News and Notes 341 December 5

Honoring President George H. W. Bush and his work to pass the Americans with Disabilities Act (ADA); Research In Focus compares ways people with spinal cord injury (SCI) may be able to improve their health; the Rehabilitation Engineering Research Center on Improving the Accessibility, Usability, and Performance of Technology for Individuals who are Deaf or Hard of Hearing (DHH-RERC) publishes the first in a series of profiles of Network of Consumer Hearing Assistive Technology Trainers (N-CHATT) members; Dorothy Nary, PhD was interviewed by KCUR public radio on improving the visitability for the holidays; an article authored by investigators from several Traumatic Brain Injury Model System Centers (TBIMS) was selected as the Rehabilitation Science Spotlight article of the month; the Great Lakes ADA Regional Center will host a webinar on accessing cultural programs and the arts by people with disabilities; the Southeast ADA Regional Center will host a webinar on resources that help expand opportunities for career pathways; the Collaborative on Health Reform and Independent Living (CHRIL) is conducting interviews with adults with disabilities about their experiences accessing health insurance and healthcare services; and the National Academies of Sciences, Engineering, and Medicine released a report about the proceedings of a workshop on harnessing mobile devices for nervous system disorders.

Date sent: 
2018-12-05
NARIC news: 

Today marks a national day of mourning for George H.W. Bush, the 41st president of the US who passed away on November 30th. Among his achievements, President Bush championed the Americans with Disabilities Act (ADA), signing it into law in July 1990. In an interview on National Public Radio, Lex Frieden, principal investigator for the NIDILRR-funded Southwest ADA Regional Center and one of the architects of the ADA, said that the ADA changed the landscape for people with disabilities. Frieden attributed the ADA's success to President Bush's leadership and his unwavering refusal to compromise on the law. Learn more about the impact of the ADA with this collection of Spotlight blog posts.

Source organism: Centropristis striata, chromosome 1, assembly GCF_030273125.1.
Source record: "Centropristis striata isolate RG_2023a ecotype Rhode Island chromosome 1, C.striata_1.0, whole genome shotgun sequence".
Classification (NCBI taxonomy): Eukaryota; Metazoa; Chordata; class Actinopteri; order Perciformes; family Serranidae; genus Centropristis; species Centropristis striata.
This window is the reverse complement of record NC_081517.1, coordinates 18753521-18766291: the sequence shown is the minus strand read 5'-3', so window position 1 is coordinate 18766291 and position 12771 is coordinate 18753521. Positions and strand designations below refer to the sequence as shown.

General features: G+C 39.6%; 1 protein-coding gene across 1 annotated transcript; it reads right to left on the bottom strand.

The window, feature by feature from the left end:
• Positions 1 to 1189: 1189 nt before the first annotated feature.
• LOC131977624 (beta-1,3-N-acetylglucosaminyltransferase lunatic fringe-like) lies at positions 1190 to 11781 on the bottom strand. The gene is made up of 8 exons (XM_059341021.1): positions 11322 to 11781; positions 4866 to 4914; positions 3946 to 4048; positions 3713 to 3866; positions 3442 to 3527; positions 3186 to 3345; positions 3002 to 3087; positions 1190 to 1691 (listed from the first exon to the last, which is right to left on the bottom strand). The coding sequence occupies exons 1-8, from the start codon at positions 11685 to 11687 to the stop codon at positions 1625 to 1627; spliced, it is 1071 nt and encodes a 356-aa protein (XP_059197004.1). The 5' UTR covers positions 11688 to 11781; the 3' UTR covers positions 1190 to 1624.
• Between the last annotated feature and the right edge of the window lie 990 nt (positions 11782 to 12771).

Research In Focus:
Exercise Training or a High-Protein Diet May Improve Insulin Sensitivity in People with Long-Standing Spinal Cord Injury

This week's Research In Focus compares two ways people with spinal cord injuries may be able to improve their health and possibly prevent diabetes.

Resource Highlight: 
N-CHATT Trainer Profiles: Empowering People with Hearing Loss
The NIDILRR-funded Rehabilitation Engineering Research Center on Improving the Accessibility, Usability, and Performance of Technology for Individuals who are Deaf or Hard of Hearing (DHH-RERC) (90RE5020) recently published N-CHATT Trainer Empowering People with Hearing Loss Through Her Work, the first in a series of profiles of Network of Consumer Hearing Assistive Technology Trainers (N-CHATT) members. Shelley Gladden is a statewide trainer for N-CHATT, a volunteer train-the-trainer program supporting the successful integration of hearing assistive technology (HAT) at work, home, and in the community. In addition, Ms. Gladden helps people with hearing loss access HAT information and resources through her work at Oklahoma ABLE Tech, the state’s Assistive Technology Act Program funded by the Administration for Community Living (ACL).
 
News items: 
Improving Visitability for the Holidays 
Dorothy Nary, PhD, a 2011 Switzer Fellow (H133F110017) and member of the NIDILRR-funded Rehabilitation Research and Training Center on Promoting Interventions for Community Living (90RT5043), was interviewed by KCUR public radio. At this time of year, many private homes will host events for family and friends, but few of these homes may be accessible to guests with disabilities. Dr. Nary discussed ways hosts can make their homes more accessible, or visitable, to guests during the holidays.